It has been a tough month at our house. I wrote a couple weeks ago about losing Coal, our blind and toothless cat that inspired us with his ability to overcome whatever obstacle came before him. In previous articles about Coal, I mentioned a second cat we had adopted with him, named Big Bang (we have no idea why he was named that). When we adopted both 5 years ago, Coal was 9 and Bigs was 8. They had been together since Big Bang was born. They were both special needs, and were surrendered together by people who could no longer afford to care for them. They both offered different lessons on managing challenges. And they both passed from this earth within 12 days of each other. 

While Coal was failing these last couple months, and the vets struggled to find what was wrong, Big Bang was having some issues as well, although they did not appear as serious. Both cats had been trundled off to the vet for numerous visits and tests, but right until Coal's death the evening of January 14th, he had been the “urgent” case. Big Bang took an almost immediate turn for the worse after Coal passed, and it was only then that the vets were able to give us a definitive diagnosis.

Big Bang had Lymphoma, and we learned he did not have much time left. We tried several things to ease the situation, but complications from feline herpes, which we believe both cats were exposed to early in life, quickly made things worse. We had to have Big Bang put down on Tuesday. It was quite peaceful. The vet came to our house, and he “went to sleep” in the spot he loved most; in my wife's lap on the upstairs deck off of our bedroom.

The point of this article, however, is not to publicly mourn the loss of two beloved house pets. No, it is that these cats, both challenged, offered entirely different lessons regarding managing life with their particular impairment(s). Coal's path was well documented here. He simply did not let anything get in his way or prevent him from being a normal, happy kitty. Even in his final, dying days, when animals instinctively try to find a secluded and safe place to be alone, Coal sought us out and was happiest being held. His persistently loud purr lasted until just a few hours before his death.

Big Bang, on the other hand, was a better example of what can happen when one lets life's challenges determine your fate. Like Coal, he was an extremely sweet cat who craved human companionship, and he had his share of challenges. His left eye was heavily scarred, and he only had good vision from his right one. He suffered a neurological condition, probably related to the feline herpes, that caused him at times to scratch about his face uncontrollably. This condition, not fully understood by the shelter, is why he remained in medical isolation for most of the 4 months he was there.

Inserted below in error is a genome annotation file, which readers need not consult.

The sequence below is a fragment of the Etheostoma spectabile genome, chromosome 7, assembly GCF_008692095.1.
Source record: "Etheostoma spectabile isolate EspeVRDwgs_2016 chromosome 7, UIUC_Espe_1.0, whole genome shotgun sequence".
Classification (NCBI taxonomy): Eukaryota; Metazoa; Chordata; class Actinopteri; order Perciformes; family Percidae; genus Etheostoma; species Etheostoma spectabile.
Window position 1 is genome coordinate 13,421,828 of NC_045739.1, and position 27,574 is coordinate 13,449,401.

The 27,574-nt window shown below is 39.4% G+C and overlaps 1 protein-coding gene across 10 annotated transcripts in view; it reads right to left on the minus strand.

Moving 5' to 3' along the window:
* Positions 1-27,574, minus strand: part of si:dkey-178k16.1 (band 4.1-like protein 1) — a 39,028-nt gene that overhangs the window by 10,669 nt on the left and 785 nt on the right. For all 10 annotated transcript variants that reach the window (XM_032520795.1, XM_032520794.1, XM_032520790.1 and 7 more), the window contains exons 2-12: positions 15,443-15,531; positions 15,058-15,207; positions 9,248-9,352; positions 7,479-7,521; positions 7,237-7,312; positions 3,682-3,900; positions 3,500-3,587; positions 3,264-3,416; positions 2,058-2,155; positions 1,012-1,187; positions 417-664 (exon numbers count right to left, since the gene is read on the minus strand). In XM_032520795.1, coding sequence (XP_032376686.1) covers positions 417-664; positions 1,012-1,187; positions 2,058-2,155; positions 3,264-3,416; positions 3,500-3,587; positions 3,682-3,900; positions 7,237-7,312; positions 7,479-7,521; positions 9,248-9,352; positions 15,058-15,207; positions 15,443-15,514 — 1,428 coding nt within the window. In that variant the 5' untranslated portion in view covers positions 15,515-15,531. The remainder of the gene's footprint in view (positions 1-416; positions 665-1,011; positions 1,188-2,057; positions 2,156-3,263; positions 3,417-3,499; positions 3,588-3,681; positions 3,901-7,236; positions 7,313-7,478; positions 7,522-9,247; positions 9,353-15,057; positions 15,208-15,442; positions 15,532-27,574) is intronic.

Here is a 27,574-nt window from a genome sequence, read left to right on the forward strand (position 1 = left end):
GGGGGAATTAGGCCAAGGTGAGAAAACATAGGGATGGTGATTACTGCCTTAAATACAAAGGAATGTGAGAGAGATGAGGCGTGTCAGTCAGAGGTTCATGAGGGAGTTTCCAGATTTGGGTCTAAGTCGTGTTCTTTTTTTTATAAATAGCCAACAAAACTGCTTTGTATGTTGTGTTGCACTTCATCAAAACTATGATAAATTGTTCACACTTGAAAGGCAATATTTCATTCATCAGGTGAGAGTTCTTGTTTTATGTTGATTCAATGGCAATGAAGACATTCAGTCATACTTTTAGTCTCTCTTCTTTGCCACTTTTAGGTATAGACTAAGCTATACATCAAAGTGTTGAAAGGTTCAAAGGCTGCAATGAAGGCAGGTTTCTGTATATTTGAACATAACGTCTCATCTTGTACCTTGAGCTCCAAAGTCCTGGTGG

This condition was our greatest concern, because his scratching, when the fits occurred, was simply fierce. He would howl in pain and cut himself around the eyes with his back claws. We could stop the scratching if we were nearby, but it was clear he was suffering some immense sensations. Eventually, one of our vets (we seem to have employed a small army of them – we even had a cat ophthalmologist and an oncologist), a hugely compassionate cat specialist named Dr. Sherry Zenor, found a medicine that literally changed his life. One quarter tab of this magic pill every 7 to 10 days changed this animal completely.

And he knew it. We learned to spot certain “tells” that the scratching fits were imminent and his medicine was due, such as redness around his eyes if he started rubbing them. While most cats are very difficult to medicate, Bigs seemed to correlate the treatment with feeing better. He became very easy to treat, and on more than one occasion ran to us while we were preparing the pill in seeming anticipation of feeling better.

Still, emotionally, the damage seemed to have been done. In the shelter, we were to learn that Bigs was a “picked on” kitty. In our house, while everything was fine for the first year, he developed an intense fear of one of our other cats, so much so that we had to employ a pet gate to keep her from “his” area of the house. He had a definite underdog persona, and much of it probably came from his medical issues. He seemed, quite simply, beat down after a life of hard challenges.

The biggest difference between these two animals is that one did not let his physical challenges define him, and the other one, to a great extent, did. Both were physically challenged, but only one was really “disabled”. It strikes me that, even in the animal kingdom, the mind plays a much more significant role in defining disability than we fully understand or appreciate. How we choose to accept and deal with our illness and physical challenges will affect, and largely determine, the quality of our life. A man who loses his arm and is consumed by anger and despair still, at the end of the day, is missing his arm. He can't change that. He can, however, with help from those around him, change the way that loss defines him as a person.

And that is the lesson these two lovable little fur balls, seemingly destined to always remain together, leave us with. Getting injured or becoming ill is only the start of the battle. Properly dealing with the emotional aftermath is what will make the true difference in how you live your remaining days on this earth.

Thanks guys. You will both be missed, but the lessons you offered surely won't.

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